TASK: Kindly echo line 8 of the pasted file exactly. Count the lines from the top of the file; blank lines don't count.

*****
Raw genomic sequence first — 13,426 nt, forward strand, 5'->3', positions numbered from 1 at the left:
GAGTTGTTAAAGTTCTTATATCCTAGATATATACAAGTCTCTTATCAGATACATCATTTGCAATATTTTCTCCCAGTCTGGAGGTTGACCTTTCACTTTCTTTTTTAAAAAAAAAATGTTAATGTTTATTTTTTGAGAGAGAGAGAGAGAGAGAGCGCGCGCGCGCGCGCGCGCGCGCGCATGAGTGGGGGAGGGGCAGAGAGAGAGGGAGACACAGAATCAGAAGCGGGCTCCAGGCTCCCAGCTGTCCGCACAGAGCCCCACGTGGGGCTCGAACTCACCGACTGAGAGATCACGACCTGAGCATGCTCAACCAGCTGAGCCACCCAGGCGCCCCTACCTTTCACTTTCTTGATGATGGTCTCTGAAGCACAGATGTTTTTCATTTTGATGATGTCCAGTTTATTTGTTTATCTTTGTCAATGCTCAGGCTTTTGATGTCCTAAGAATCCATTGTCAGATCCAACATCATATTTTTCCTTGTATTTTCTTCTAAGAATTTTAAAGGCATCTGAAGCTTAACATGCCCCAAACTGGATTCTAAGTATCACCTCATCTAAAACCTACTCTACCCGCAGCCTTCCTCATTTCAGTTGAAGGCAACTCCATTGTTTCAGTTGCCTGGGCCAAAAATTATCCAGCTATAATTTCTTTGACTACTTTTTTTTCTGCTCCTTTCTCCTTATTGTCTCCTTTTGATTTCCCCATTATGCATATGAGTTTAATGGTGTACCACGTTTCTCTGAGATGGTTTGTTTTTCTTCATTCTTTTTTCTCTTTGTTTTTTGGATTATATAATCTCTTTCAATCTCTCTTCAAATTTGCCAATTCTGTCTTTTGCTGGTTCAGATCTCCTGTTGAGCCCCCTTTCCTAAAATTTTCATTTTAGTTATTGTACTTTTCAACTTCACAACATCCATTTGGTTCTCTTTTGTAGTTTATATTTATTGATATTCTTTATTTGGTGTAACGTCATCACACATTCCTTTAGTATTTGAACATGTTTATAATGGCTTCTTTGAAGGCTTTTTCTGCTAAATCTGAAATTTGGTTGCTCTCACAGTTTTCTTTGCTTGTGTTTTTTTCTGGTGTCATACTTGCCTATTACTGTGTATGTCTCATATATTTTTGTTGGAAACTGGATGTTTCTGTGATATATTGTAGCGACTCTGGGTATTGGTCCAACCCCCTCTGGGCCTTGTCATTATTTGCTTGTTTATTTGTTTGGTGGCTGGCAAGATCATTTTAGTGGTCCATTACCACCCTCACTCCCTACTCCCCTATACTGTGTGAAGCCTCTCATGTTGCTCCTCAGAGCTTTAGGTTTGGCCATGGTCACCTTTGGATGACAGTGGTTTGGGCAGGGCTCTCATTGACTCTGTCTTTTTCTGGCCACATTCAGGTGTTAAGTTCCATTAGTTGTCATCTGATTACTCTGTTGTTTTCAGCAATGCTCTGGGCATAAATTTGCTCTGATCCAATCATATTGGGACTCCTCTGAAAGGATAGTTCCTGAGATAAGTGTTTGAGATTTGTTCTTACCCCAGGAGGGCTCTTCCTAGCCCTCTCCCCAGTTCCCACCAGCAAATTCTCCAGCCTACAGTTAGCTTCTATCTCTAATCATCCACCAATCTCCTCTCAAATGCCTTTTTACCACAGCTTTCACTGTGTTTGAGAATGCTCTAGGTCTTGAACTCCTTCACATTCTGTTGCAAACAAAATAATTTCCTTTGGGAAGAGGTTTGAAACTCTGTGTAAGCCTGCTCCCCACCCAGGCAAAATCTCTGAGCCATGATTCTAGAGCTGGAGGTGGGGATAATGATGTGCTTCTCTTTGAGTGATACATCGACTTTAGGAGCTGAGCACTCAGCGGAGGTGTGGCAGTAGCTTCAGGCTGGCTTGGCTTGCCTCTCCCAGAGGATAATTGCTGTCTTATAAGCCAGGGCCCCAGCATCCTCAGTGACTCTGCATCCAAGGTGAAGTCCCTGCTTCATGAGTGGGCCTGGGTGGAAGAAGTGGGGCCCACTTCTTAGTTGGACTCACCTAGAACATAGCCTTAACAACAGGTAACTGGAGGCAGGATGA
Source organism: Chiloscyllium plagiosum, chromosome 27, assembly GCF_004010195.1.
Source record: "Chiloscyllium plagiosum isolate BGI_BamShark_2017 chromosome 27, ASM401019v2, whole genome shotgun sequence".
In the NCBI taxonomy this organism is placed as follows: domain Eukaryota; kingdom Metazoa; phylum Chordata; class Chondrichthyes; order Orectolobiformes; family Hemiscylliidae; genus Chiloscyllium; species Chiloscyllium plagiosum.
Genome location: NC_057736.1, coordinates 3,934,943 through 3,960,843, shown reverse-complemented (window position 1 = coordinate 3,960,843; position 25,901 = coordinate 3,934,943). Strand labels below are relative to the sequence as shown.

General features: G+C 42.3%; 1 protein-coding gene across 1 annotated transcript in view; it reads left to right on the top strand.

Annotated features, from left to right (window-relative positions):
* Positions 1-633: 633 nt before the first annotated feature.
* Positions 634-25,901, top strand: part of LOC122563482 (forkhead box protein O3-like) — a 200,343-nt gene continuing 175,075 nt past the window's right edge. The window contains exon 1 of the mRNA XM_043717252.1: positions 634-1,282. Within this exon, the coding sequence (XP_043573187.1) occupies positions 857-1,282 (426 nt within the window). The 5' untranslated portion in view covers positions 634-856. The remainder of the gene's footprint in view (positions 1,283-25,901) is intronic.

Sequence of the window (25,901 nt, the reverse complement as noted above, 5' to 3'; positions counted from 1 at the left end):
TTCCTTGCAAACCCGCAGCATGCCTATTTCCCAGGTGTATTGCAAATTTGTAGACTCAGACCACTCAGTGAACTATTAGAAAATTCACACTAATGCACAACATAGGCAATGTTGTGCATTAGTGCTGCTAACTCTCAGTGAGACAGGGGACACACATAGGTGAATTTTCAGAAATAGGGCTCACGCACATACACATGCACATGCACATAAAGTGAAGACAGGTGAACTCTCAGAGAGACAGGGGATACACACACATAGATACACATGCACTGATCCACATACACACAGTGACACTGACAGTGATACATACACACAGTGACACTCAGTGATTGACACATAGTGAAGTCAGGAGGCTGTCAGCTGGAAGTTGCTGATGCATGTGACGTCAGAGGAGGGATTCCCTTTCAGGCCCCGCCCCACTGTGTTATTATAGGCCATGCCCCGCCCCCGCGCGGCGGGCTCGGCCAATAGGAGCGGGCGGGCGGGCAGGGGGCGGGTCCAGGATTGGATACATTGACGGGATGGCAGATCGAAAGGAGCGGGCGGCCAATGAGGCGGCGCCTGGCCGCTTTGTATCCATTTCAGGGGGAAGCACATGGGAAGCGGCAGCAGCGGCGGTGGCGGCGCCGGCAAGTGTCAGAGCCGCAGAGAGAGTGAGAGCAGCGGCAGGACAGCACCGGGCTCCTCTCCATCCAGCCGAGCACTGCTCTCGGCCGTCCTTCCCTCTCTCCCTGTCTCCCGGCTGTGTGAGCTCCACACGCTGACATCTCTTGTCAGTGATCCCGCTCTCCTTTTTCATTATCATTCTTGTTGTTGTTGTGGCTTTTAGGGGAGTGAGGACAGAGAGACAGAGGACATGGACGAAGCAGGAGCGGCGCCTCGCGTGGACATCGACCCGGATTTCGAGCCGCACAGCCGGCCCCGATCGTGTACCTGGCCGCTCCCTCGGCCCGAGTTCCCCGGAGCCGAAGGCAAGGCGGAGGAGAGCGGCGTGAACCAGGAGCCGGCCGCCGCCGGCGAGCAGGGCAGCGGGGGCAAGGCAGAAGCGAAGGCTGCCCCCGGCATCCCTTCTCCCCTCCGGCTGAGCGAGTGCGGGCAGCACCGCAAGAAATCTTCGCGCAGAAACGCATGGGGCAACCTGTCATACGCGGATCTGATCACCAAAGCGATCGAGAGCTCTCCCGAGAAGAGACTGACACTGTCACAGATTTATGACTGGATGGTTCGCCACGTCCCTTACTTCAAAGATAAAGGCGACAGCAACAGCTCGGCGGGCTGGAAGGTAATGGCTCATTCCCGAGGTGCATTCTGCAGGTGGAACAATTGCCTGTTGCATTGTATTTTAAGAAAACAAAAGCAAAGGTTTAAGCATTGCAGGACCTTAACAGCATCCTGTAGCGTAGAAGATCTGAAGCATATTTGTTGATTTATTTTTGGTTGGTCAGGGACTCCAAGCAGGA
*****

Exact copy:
Annotated features, from left to right (window-relative positions):